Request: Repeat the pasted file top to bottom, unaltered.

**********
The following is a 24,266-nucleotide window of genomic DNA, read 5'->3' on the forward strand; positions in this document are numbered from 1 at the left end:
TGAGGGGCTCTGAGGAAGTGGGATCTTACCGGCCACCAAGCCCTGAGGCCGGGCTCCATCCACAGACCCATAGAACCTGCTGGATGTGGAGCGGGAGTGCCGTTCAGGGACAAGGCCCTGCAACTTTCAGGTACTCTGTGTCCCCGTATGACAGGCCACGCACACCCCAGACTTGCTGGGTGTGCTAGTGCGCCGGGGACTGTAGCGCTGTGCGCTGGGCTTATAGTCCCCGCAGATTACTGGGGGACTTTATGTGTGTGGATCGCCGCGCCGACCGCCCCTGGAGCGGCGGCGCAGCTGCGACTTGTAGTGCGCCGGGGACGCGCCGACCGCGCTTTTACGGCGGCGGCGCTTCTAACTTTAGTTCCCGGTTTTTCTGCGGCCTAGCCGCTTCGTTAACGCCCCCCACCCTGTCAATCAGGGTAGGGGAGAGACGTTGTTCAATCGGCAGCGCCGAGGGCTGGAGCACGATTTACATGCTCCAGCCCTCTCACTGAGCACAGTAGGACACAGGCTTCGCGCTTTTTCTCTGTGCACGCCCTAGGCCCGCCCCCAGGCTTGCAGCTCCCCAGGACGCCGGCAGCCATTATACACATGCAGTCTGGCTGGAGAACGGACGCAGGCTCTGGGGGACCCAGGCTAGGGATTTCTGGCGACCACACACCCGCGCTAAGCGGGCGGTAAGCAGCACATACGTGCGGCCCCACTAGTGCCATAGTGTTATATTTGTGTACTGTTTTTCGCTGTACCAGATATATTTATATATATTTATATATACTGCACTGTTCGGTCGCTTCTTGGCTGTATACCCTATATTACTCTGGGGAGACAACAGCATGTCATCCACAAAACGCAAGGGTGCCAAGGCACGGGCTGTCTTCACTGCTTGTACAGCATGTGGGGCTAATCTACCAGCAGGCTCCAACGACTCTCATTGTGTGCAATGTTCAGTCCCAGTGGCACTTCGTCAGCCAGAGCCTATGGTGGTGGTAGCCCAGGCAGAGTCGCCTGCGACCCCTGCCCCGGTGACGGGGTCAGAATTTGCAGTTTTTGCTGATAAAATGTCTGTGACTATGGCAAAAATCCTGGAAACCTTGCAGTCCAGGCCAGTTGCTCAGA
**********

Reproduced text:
The following is a 24,266-nucleotide window of genomic DNA, read 5'->3' on the forward strand; positions in this document are numbered from 1 at the left end:
TGAGGGGCTCTGAGGAAGTGGGATCTTACCGGCCACCAAGCCCTGAGGCCGGGCTCCATCCACAGACCCATAGAACCTGCTGGATGTGGAGCGGGAGTGCCGTTCAGGGACAAGGCCCTGCAACTTTCAGGTACTCTGTGTCCCCGTATGACAGGCCACGCACACCCCAGACTTGCTGGGTGTGCTAGTGCGCCGGGGACTGTAGCGCTGTGCGCTGGGCTTATAGTCCCCGCAGATTACTGGGGGACTTTATGTGTGTGGATCGCCGCGCCGACCGCCCCTGGAGCGGCGGCGCAGCTGCGACTTGTAGTGCGCCGGGGACGCGCCGACCGCGCTTTTACGGCGGCGGCGCTTCTAACTTTAGTTCCCGGTTTTTCTGCGGCCTAGCCGCTTCGTTAACGCCCCCCACCCTGTCAATCAGGGTAGGGGAGAGACGTTGTTCAATCGGCAGCGCCGAGGGCTGGAGCACGATTTACATGCTCCAGCCCTCTCACTGAGCACAGTAGGACACAGGCTTCGCGCTTTTTCTCTGTGCACGCCCTAGGCCCGCCCCCAGGCTTGCAGCTCCCCAGGACGCCGGCAGCCATTATACACATGCAGTCTGGCTGGAGAACGGACGCAGGCTCTGGGGGACCCAGGCTAGGGATTTCTGGCGACCACACACCCGCGCTAAGCGGGCGGTAAGCAGCACATACGTGCGGCCCCACTAGTGCCATAGTGTTATATTTGTGTACTGTTTTTCGCTGTACCAGATATATTTATATATATTTATATATACTGCACTGTTCGGTCGCTTCTTGGCTGTATACCCTATATTACTCTGGGGAGACAACAGCATGTCATCCACAAAACGCAAGGGTGCCAAGGCACGGGCTGTCTTCACTGCTTGTACAGCATGTGGGGCTAATCTACCAGCAGGCTCCAACGACTCTCATTGTGTGCAATGTTCAGTCCCAGTGGCACTTCGTCAGCCAGAGCCTATGGTGGTGGTAGCCCAGGCAGAGTCGCCTGCGACCCCTGCCCCGGTGACGGGGTCAGAATTTGCAGTTTTTGCTGATAAAATGTCTGTGACTATGGCAAAAATCCTGGAAACCTTGCAGTCCAGGCCAGTTGCTCAGA